United States District Court, D. Minnesota
Surya Saxena, Assistant U.S. Attorney, counsel for plaintiff.
John J.E. Markham II, Esq. and Markham & Read, counsel for defendant.
DAVID S. DOTY, District Judge.
This matter is before the court upon the motion for release from custody, or in the alternative, a change of designation pending appeal by defendant Lava Marie Haugen. Based on a review of the file, record and proceedings herein, and for the following reasons, the court grants the motion in part.
The background of this matter is fully set forth in previous orders, and the court recites only those facts necessary to resolve the instant motion. On October 7, 2013, Haugen was convicted of (1) conspiracy to commit offenses against the United States, (2) delivery of misbranded drugs received in interstate commerce, (3) doing acts resulting in drugs being misbranded, and (4) conspiracy to distribute controlled substance analogues. ECF No. 301. On August 14, 2014, Haugen was sentenced to a term of imprisonment of sixty months. ECF No. 425. Given Haugen's medical needs, the court found exceptional reasons to order her release pending designation to a suitable Federal Medical Center. She has since been designated to FMC Carlswell in Texas.
Haugen filed a notice of appeal from her conviction on August 21, 2014. She now moves to continue her release pending appeal. In the alternative, Haugen requests the court to grant a short stay of her surrender date and recommend a new assignment to the Federal Correctional Institution in Waseca.
I. Release Pending Appeal Under § 3145(c)
18 U.S.C. §§ 3143(b)(2) and 3145(c) govern the court's decision to release a person subject to mandatory detention pending appeal. During appeal, the court must detain any person convicted of an offense under the Controlled Substances Act for which a maximum term of imprisonment is ten years or more. 18 U.S.C. §§ 3143(b)(2); 3142(f)(1)(C). In limited circumstances, the court may order a release if the person meets the conditions set forth in 18 U.S.C. § 3143(b)(1) and if "exceptional reasons" clearly show that "detention would not be appropriate." 18 U.S.C. § 3145(c). Circumstances entitling one to release under § 3145(c) must be "clearly out of the ordinary, uncommon, or rare." United States v. Larue , 478 F.3d 924, 926 (8th Cir. 2007).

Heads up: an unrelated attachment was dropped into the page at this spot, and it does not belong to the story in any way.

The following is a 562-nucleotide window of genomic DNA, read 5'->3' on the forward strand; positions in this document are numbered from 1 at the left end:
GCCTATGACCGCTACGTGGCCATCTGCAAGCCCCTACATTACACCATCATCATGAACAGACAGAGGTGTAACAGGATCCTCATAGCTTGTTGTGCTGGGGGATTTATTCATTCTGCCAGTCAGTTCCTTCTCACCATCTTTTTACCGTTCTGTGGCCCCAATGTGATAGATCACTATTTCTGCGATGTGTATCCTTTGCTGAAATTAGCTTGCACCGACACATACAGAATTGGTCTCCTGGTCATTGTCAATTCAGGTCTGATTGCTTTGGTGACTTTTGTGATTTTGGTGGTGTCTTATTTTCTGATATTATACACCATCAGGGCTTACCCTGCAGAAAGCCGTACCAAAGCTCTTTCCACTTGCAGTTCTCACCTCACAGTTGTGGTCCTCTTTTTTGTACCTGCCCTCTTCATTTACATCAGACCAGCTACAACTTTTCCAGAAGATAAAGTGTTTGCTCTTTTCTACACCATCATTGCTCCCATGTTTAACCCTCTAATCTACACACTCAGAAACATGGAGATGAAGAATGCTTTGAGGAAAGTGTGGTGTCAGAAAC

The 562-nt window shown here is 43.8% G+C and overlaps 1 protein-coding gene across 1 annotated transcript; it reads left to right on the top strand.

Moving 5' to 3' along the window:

Haugen argues that the issues she raises on appeal pose substantial questions of law under § 3143(b)(1)(B). Moreover, because those issues are central to her conviction, she argues that exceptional reasons exist to justify her continued release under § 3145(c). The court disagrees.
A question is "substantial" under § 3143(b)(1) if it is "a close question or one that could go either way." United States v. Powell , 761 F.2d 1227, 1234-35 (8th Cir. 1985). The question must be "so integral to the merits of the conviction that it is more probable than not that reversal or a new trial will occur if the question is decided in the defendant's favor." Id. at 1234. The court must assume it committed error "and then assess the impact of such assumed error on the conviction." Id.
Haugen claims that three issues on appeal are substantial. Without assessing the likelihood of Haugen's success on appeal, the court recognizes that a finding in her favor on any of those issues could result in a reversal or new trial on one or more of her charges. Haugen fails to show, however, that these questions alone provide "exceptional reasons" for her release.
Finding a substantial question on appeal is "foundational" to the court's preliminary determination under § 3143(b)(1). See United States v. Koon , 6 F.3d 561, 564 (9th Cir. 1993)(Rymer, J., concurring). The court must also find exceptional reasons beyond those typically required as a condition of release. "[B]efore authorizing release, courts ordinarily find both extremely unique personal hardship and a potential for a reduced sentence or success on appeal." United States v. Green , 250 F.Supp.2d 1145, 1150 (E.D. Mo. 2003)(emphasis added). Other factors that courts consider include the unusually harsh nature of the detention, the likelihood of recidivism, the defendant's low culpability in relation to the sentence, and the extent of cooperation with the government. Id .; see also ...